The War[edit]

First Phase[edit]

On April 1, 1982, the Syrians moved in to control the two hills, Harkat and Hammar, that links Zahle to the mountains. They were seen by the Lebanese Forces and they fired back. This was the trigger that started the battle of Zahle.[33] The Lebanese Forces assumed their positions according to the plan that was put to defend Zahle.[34]

The bridge in Zahle witnessed a ruthless battle on April 2–3 where the massive Syrian attack lasted from night till dawn and they weren't able to control it. During the battle for the bridge, the Syrian artillery pounded the city continuously which led to the death of tens of Zahliots while the Syrian Army lost about 50 men. Plus, the bridge was the place of the "massacre of tanks" since the Lebanese Forces were able to destroy more than 20 Syrian tanks in 2 days. The tenacity and courageousness and effectiveness of the fighters of the Lebanese Forces made the Syrians assume that Israelis were fighting alongside them![35]

During this battle, the Zahliots moved from the areas of fighting to a huge building because it was able to sustain a lot of damage. The Syrians focused their bombardment on this building until it collapsed on those hiding inside it which led to the death of 30 Zahliots, mainly women and children, while the Lebanese Forces were able to rescue 7 Zahliots who were still alive under the rubble. One of the rescued children was an 8 year-old boy who was yelling "Phalange, help, save me!" The dangerously wounded were taken to France for treatment.[36]

On April 4, nun Marie-Sofie Zoghby was bringing bread and medicine to the hospitals in Zahle along with 2 nurses Khalil Saydah and Salim Hamoud. The car was shot heavily by the Syrians which led to it slamming into the wall. The Syrians continued shooting at the car even after it crashed. The Lebanese Forces engaged in battle with the Syrians in order to be able to pull the bodies out of the car. It is important to note that the 2 nurses with her were Muslims and that showed that the Christians were not alone.[37]

Elias Hrawi sent the message of the Zahliots to the Syrian President, Hafez Al Assad, telling him that the only way to stop the battle is to send the Lebanese Army to Zahle and they will keep resisting the Syrian attack until this solution is reached. Hafez Al Assad told him that his army will not lose to a militia.[38]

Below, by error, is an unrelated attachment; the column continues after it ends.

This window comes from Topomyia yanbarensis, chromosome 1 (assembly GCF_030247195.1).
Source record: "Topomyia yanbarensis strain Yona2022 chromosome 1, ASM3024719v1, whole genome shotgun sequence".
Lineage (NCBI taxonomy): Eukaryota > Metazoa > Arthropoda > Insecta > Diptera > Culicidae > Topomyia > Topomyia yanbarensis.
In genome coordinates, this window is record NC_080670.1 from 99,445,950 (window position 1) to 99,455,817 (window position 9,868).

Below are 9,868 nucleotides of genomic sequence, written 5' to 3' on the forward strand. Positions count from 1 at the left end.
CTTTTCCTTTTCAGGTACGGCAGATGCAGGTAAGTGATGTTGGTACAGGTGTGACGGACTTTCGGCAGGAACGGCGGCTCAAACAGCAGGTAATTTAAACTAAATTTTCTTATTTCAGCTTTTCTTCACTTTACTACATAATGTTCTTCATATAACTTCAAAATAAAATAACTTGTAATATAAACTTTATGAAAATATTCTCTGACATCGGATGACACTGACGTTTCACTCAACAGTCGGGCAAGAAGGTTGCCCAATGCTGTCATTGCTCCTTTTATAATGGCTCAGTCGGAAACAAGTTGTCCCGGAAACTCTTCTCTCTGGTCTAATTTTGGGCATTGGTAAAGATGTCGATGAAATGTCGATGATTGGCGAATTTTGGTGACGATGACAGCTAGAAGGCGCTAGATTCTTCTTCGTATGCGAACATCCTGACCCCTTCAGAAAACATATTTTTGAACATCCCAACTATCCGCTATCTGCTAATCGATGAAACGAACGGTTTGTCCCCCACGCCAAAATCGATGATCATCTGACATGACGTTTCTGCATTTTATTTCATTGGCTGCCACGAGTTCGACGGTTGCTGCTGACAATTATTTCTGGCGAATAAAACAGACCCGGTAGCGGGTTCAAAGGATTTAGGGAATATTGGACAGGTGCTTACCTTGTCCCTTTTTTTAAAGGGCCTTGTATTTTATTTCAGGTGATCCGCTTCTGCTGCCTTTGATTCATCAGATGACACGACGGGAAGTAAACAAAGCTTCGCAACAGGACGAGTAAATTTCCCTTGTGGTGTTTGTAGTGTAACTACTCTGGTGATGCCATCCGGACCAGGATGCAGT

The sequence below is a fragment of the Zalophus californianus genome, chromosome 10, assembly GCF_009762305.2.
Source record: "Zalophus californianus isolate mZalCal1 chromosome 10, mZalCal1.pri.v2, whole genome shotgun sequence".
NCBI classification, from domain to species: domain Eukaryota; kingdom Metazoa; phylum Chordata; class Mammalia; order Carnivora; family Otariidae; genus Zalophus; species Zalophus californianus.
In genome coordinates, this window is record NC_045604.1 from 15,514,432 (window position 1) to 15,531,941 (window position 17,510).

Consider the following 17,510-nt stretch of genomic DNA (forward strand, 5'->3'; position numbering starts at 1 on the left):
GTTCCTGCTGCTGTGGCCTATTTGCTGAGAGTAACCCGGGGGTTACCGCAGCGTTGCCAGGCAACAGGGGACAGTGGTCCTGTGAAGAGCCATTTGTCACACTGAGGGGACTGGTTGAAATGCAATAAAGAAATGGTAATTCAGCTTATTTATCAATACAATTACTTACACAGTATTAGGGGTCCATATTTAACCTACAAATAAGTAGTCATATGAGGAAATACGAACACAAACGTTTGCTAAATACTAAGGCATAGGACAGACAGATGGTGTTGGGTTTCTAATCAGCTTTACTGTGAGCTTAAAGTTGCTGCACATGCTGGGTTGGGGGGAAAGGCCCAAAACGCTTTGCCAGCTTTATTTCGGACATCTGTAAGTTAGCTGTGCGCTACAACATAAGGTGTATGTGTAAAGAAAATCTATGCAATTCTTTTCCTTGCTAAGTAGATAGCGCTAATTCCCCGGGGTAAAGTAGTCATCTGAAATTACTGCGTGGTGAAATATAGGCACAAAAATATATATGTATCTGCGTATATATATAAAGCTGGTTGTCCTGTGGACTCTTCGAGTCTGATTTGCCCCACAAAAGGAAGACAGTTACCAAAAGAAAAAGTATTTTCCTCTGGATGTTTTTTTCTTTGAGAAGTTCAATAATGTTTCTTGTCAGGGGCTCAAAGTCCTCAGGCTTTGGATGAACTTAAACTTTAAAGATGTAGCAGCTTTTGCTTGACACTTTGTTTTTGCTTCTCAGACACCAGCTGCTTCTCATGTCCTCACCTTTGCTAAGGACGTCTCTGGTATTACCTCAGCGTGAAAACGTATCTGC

After the intense fighting in the first two days, Bachir Gemayel decided to send more troops from Beirut to help with the resistance. In addition, "Milan" missiles, anti-tank missiles, were also sent to help with stopping the Syrian tanks.[39]

Second Phase[edit]

After the failure of entering Zahle through military force, the Syrian Army moved the battle towards the surrounding hills to tighten its siege over Zahle.[40]

The Lebanese Forces knew that they cannot defeat the Syrians in the battle for the hills because of their large number and their air superiority. They decided to try and fight for a few strategic hills so that they can keep the mountainous roads available for use for the movement of ammo and food.

The Syrians were able to control all of the hills in about a week. Although the Lebanese Forces were able to cause many casualties in the Syrian Army, the armed helicopters used by the Syrians gave them a huge advantage.[41] By controlling the hills, the Syrians closed all the roads that lead to Zahle.

On the night of April 10–11, Bachir called the fighters in Zahle and told them "Because the road is still open for a few hours only ... if you leave, you will save your lives and the fall of the city will be certain and this will be the end of our resistance ... if you stay, you will find yourselves without ammunition, without medicine, without bread, and maybe without water; your task will be to coordinate the internal resistance and defend the identity of the Lebanese Bekaa and the identity of Lebanon, and by that you will give a meaning to our six year war. If you decide to stay, know one thing, that heroes die and they don't surrender." Joe Edde, the man in charge in Zahle, looked at the faces of the fighters and he directly knew the answer, he replied to Bachir "We will stay".[42]

The siege of Zahle became sealed, and it was impossible to even send a piece of bread to the city. Bachir sent to the Israelis a series of exaggerated messages about the condition of Zahle in order to receive any kind of help from them. The Israelis said that they are ready to assist the Lebanese Forces diplomatically and by sending them weapons.

The Syrians then moved to control the highly strategic Mount Sannine and the French Room (the highest point on the mountain). The Syrians air raids played an important part in the successful capture of the mountain.[43] This was a very dangerous move by the Syrians since it put the entire "Free Christian Areas" in a dangerous position.

Bachir was afraid that this was the beginning of a full-scale attack on all the Christian areas. He met with the head of the Syrian Air Force intelligence agency, Mohammad El Khaouly where he told him that they will only be able to enter Zahle by force.[44] On the other hand, the Israelis intervened on the side of the Lebanese Forces, by shooting down Syrian choppers over Mount Sannine.[45] The Syrians replied by putting SAM missiles in the Bekaa Valley.[46] East Beirut was living in fear because of a possible Syrian attack, but the successful resistance in Zahle made the Syrians rethink their plans. Plus, the Lebanese Forces started preparing the front lines in case of a Syrian attack.[47]